The Civil War and Reconstruction Era, 1845-1877
Yale,, Spring 2008 , Prof. David Blight
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Updated On 02 Feb, 19
Introductions: Why Does the Civil War Era Have a Hold on American Historical - Southern Society: Slavery, King Cotton, and Antebellum America's - A Southern World View: The Old South and Proslavery Ideology - A Northern World View: Yankee Society, Antislavery Ideology and the Abolition Movement - Telling a Free Story: Fugitive Slaves and the Underground Railroad in Myth and Reality - Expansion and Slavery: Legacies of the Mexican War and the Compromise of 1850 - "A Hell of a Storm": The Kansas-Nebraska Act and the Birth of the Republican Party, 1854-55 - Dred Scott, Bleeding Kansas, and the Impending Crisis of the Union, 1855-58 - John Brown's Holy War: Terrorist or Heroic Revolutionary? - The Election of 1860 and the Secession Crisis - Slavery and State Rights, Economies and Ways of Life: What Caused the Civil War? - "And the War Came," 1861: The Sumter Crisis, Comparative Strategies - Terrible Swift Sword: The Period of Confederate Ascendency, 1861-1862 - Never Call Retreat: Military and Political Turning Points in 1863 - Lincoln, Leadership, and Race: Emancipation as Policy - Days of Jubilee: The Meanings of Emancipation and Total War - Homefronts and Battlefronts: - "War So Terrible": Why the Union Won and the Confederacy Lost at Home and Abroad - To Appomattox and Beyond: The End of the War and a Search for Meanings - Wartime Reconstruction: Imagining the Aftermath and a Second American Republic - Andrew Johnson and the Radicals: A Contest over the Meaning of Reconstruction - Constitutional Crisis and Impeachment of a President - Black Reconstruction in the South: The Freedpeople and the Economics of Land and Labor - Retreat from Reconstruction: The Grant Era and Paths to The "End" of Reconstruction: Disputed Election of 1876, and the "Compromise of 1877" - Race and Reunion: The Civil War in American Memory - Legacies of the Civil War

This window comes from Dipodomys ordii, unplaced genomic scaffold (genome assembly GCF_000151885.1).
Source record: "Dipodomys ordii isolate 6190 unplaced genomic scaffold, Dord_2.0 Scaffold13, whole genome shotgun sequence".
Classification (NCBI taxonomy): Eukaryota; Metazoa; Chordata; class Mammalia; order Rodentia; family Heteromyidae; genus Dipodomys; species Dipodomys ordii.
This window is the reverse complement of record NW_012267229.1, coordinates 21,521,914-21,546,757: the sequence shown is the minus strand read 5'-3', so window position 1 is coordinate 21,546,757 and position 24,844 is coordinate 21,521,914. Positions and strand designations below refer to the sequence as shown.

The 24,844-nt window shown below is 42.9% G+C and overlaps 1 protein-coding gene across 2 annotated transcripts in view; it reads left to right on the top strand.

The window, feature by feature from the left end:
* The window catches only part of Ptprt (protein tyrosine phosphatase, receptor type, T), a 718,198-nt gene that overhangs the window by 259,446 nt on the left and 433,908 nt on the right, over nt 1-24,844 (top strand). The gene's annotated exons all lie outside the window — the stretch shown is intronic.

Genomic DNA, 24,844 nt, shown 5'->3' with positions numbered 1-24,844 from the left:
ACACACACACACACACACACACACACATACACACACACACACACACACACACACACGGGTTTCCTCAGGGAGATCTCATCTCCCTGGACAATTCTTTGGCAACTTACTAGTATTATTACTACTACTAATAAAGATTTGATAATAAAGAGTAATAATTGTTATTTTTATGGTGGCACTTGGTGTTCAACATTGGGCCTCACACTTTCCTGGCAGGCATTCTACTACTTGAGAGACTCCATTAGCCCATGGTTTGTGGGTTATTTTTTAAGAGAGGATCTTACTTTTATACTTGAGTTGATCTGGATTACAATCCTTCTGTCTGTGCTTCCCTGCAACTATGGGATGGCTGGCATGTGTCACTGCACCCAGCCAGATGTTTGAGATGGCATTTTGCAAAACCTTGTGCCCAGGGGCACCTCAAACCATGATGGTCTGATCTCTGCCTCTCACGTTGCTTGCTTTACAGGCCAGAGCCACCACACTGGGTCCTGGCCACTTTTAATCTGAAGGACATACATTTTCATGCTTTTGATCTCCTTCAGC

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The Civil War and Reconstruction (HIST 119)
This lecture focuses on the process of emancipation after the passage of the Emancipation Proclamation on January 1, 1863. The Proclamation, Professor Blight suggests, had four immediate effects it made the Union army an army of emancipation; it encouraged slaves to strike against slavery; it committed the US to a policy of emancipation in the eyes of Europe; and it allowed African Americans to enlist in the Union Army. In the end, ten percent of Union soldiers would be African American. A number of factors, Professor Blight suggests, combined to influence the timing of emancipation in particular areas of the South, including geography, the nature of the slave society, and the proximity of the Union army.
0000 - Chapter 1. Introduction Freed Slaves on the Battlefield
0658 - Chapter 2. The Immediate Effects of the Emancipation Proclamation and Ensuing Domestic Criticisms
2447 - Chapter 3. Which Slaves Are Free? Which Slaves Can Fight?
3101 - Chapter 4. Recognizing and Mobilizing Emancipation The Story of Wallace Turnage
4222 - Chapter 5. Higginsons Account of the Proclamation and Conclusion
Complete course materials are available at the Open Yale Courses website httpopen.yale.educourses
This course was recorded in Spring 2008.
Sep 12, 2018
Excellent course helped me understand topic that i couldn't while attendinfg my college.
March 29, 2019
Great course. Thank you very much.